To test the idea that people were making a cost/benefit analysis when deciding whether or not to cheat, Ariely introduced a new condition that made it clear that there was no chance of being caught: after checking their own answers and shredding their worksheets, participants retrieved their payout not from the experimenter, but by grabbing it out of a communal bowl of cash with no one watching. Yet contrary to expectations, removing the possibility of being caught did not increase the rate of cheating at all. So then Ariely tried upping the amount of money the participants could earn for each correctly solved matrix; if cheating was indeed a rational choice based on financial incentive, then the rate of cheating should have risen as the reward did. But boosting the possible payout had no such effect. In fact, when the reward was at its highest — $10 for each correct answer the participant had only to claim he had gotten – cheating wentdown. Why? “It was harder for them to cheat and still feel good about their own sense of integrity,” Ariely explains. “At $10 a matrix, we’re not talking about cheating on the level of, say, taking a pencil from the office. It’s more akin to taking several boxes of pens, a stapler, and a ream of printer paper, which is much more difficult to ignore or rationalize.”
This, Ariely, had discovered, went to the root of people’s true motivations for cheating. Rather than decisions to be dishonest only being made on the basis of risk vs. reward, they’re also greatly influenced by the degree to which they’ll affect our ability to still see ourselves in a positive light. Ariely explains these two opposing drives:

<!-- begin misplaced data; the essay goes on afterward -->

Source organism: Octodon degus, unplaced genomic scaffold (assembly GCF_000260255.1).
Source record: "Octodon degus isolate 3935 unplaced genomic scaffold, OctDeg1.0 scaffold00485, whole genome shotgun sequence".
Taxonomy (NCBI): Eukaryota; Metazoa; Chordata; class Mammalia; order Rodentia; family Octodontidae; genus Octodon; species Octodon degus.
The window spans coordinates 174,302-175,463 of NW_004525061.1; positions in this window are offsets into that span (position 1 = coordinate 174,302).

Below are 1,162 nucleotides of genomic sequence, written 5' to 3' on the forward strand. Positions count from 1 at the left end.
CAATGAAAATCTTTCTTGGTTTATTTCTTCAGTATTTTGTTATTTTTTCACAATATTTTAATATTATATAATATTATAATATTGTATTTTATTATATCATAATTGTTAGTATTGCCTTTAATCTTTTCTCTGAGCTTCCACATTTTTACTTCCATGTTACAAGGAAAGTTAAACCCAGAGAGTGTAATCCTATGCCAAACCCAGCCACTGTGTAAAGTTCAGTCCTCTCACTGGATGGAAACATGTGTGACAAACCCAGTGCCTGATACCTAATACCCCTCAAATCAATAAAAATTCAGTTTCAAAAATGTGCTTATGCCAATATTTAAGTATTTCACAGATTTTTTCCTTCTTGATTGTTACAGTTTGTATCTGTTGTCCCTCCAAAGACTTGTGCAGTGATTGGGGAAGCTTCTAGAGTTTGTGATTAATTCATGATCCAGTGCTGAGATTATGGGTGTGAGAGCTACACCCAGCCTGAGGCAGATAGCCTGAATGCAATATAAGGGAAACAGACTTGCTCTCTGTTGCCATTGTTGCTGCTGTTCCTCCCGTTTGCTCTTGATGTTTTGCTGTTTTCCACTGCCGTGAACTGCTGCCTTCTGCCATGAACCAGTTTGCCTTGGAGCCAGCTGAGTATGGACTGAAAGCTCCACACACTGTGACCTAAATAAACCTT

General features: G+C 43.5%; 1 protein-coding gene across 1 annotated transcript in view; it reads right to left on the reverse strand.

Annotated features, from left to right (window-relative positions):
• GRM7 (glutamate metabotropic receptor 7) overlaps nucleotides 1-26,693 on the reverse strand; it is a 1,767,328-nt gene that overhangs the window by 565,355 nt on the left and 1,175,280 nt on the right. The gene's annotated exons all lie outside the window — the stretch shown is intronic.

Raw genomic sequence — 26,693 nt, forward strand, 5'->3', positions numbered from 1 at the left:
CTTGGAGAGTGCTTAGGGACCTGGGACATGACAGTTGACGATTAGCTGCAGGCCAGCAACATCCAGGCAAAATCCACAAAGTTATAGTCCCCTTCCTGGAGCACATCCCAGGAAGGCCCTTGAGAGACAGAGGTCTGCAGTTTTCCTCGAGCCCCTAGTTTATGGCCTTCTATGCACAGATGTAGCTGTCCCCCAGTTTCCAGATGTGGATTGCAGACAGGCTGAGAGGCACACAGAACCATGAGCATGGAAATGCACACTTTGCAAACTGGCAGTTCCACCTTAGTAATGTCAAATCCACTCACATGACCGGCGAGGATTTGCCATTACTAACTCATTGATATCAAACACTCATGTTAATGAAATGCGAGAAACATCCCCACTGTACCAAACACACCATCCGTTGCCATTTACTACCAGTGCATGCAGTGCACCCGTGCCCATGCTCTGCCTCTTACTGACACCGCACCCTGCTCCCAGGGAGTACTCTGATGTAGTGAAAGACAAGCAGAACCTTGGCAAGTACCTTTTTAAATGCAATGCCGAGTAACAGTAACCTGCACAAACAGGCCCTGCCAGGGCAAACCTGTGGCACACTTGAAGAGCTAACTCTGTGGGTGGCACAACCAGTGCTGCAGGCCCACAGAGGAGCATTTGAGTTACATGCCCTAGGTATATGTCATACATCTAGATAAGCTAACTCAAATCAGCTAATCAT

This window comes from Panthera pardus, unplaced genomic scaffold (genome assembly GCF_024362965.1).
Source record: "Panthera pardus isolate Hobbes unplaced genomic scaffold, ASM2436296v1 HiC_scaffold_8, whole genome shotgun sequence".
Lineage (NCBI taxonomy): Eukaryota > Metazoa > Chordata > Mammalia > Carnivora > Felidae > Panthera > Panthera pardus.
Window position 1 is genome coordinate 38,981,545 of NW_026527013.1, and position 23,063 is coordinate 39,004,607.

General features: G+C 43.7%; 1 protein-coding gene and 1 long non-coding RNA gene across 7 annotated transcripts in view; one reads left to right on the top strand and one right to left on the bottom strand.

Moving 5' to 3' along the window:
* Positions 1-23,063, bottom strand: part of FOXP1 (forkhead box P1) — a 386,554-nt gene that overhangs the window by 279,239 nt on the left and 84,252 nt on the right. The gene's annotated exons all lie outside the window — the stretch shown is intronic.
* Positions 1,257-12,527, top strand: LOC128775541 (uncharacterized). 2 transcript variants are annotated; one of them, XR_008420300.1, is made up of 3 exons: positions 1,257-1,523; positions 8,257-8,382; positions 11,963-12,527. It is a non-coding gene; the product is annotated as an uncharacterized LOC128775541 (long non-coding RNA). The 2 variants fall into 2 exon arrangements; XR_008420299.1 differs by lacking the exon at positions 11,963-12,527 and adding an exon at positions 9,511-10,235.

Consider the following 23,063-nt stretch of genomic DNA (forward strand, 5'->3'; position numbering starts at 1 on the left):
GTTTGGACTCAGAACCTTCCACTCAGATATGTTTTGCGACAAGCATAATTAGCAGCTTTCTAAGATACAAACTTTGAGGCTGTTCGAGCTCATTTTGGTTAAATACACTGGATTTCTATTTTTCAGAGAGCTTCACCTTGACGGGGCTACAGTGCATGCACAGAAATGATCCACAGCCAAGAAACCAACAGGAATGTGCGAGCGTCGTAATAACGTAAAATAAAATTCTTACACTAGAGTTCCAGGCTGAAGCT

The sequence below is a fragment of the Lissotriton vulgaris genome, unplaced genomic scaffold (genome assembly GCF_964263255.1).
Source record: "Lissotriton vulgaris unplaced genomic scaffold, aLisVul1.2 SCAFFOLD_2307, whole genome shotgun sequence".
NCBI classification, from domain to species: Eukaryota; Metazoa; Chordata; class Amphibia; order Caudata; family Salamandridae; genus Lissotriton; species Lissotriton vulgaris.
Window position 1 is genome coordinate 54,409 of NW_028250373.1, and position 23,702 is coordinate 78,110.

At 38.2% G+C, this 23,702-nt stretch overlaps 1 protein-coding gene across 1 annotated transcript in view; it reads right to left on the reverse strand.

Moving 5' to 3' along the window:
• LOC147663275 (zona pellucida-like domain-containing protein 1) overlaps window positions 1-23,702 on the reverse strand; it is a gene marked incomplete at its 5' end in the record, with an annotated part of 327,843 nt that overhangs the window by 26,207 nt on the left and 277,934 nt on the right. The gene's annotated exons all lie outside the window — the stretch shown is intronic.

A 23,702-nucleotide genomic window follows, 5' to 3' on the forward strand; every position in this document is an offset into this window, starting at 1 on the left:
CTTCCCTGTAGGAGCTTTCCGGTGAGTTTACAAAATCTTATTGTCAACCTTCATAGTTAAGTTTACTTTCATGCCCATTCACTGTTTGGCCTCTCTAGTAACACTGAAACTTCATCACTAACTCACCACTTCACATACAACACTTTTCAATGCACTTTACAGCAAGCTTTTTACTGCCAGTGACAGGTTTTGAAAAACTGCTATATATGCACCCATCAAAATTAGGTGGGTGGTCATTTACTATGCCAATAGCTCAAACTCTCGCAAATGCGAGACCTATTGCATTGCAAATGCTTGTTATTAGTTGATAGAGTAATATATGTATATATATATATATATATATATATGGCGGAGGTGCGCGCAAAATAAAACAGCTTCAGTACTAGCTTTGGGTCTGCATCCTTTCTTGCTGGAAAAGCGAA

“On one hand, we want to view ourselves as honest, honorable people. We want to be able to look at ourselves in the mirror and feel good about ourselves (psychologists call this ego motivation). On the other hand, we want to benefit from cheating and get as much money as possible (this is the standard financial motivation). Clearly these two motivations are in conflict. How can we secure the benefits of cheating and at the same time still view ourselves as honest, wonderful people?
This is where our amazing cognitive flexibility comes into play. Thanks to this human skill, as long as we cheat by only a little bit, we can benefit from cheating, and still view ourselves as marvelous human beings. This balancing act is the process of rationalization, and it is the basis of what we’ll call the ‘fudge factor theory.’”
The “fudge factor theory” explains how we decide where to draw the line between “okay,” and “not okay,” between decisions that make us feel guilty and those we find a way to confidently justify. The more we’re able to rationalize our decisions as morally acceptable, the wider this fudge factor margin becomes. And most of us are highly adept at it: Everyone else is doing it. This just levels the playing field. They’re such a huge company that this won’t affect them at all. They don’t pay me enough anyway. He owes me this. She cheated on me once too. If I don’t, my future will be ruined.
Where you draw the line and how wide you allow your fudge factor margin to become is influenced by a variety of external and internal conditions, the most important one being this: simply taking a first, however small, dishonest step. Other conditions can increase or decrease your likelihood of taking that initial step, and we’ll discuss them in the subsequent parts of this series. But since whether or not you make that first dishonest decision very often constitutes the crux of the matter, let us begin there.